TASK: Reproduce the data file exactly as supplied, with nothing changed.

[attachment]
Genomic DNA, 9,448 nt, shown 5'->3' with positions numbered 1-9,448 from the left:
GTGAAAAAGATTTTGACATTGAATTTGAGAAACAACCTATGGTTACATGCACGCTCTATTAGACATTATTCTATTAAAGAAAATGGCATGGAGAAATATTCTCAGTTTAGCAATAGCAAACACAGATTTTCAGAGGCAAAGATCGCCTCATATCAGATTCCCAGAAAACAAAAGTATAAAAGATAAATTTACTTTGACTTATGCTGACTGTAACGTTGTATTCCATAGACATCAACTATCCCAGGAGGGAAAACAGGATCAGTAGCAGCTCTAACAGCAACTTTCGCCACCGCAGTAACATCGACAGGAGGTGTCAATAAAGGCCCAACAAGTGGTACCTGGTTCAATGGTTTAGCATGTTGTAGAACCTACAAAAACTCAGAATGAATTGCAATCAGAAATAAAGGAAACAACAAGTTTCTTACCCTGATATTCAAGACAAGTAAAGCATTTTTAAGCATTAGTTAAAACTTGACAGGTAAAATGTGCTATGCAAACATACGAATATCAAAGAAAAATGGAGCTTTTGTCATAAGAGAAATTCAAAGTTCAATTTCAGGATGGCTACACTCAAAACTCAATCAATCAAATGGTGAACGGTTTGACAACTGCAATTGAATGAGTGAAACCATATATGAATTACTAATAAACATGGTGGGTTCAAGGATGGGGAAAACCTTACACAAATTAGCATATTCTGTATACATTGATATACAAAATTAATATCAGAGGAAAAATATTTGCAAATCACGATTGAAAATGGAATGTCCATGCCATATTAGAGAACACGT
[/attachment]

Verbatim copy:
Genomic DNA, 9,448 nt, shown 5'->3' with positions numbered 1-9,448 from the left:
GTGAAAAAGATTTTGACATTGAATTTGAGAAACAACCTATGGTTACATGCACGCTCTATTAGACATTATTCTATTAAAGAAAATGGCATGGAGAAATATTCTCAGTTTAGCAATAGCAAACACAGATTTTCAGAGGCAAAGATCGCCTCATATCAGATTCCCAGAAAACAAAAGTATAAAAGATAAATTTACTTTGACTTATGCTGACTGTAACGTTGTATTCCATAGACATCAACTATCCCAGGAGGGAAAACAGGATCAGTAGCAGCTCTAACAGCAACTTTCGCCACCGCAGTAACATCGACAGGAGGTGTCAATAAAGGCCCAACAAGTGGTACCTGGTTCAATGGTTTAGCATGTTGTAGAACCTACAAAAACTCAGAATGAATTGCAATCAGAAATAAAGGAAACAACAAGTTTCTTACCCTGATATTCAAGACAAGTAAAGCATTTTTAAGCATTAGTTAAAACTTGACAGGTAAAATGTGCTATGCAAACATACGAATATCAAAGAAAAATGGAGCTTTTGTCATAAGAGAAATTCAAAGTTCAATTTCAGGATGGCTACACTCAAAACTCAATCAATCAAATGGTGAACGGTTTGACAACTGCAATTGAATGAGTGAAACCATATATGAATTACTAATAAACATGGTGGGTTCAAGGATGGGGAAAACCTTACACAAATTAGCATATTCTGTATACATTGATATACAAAATTAATATCAGAGGAAAAATATTTGCAAATCACGATTGAAAATGGAATGTCCATGCCATATTAGAGAACACGT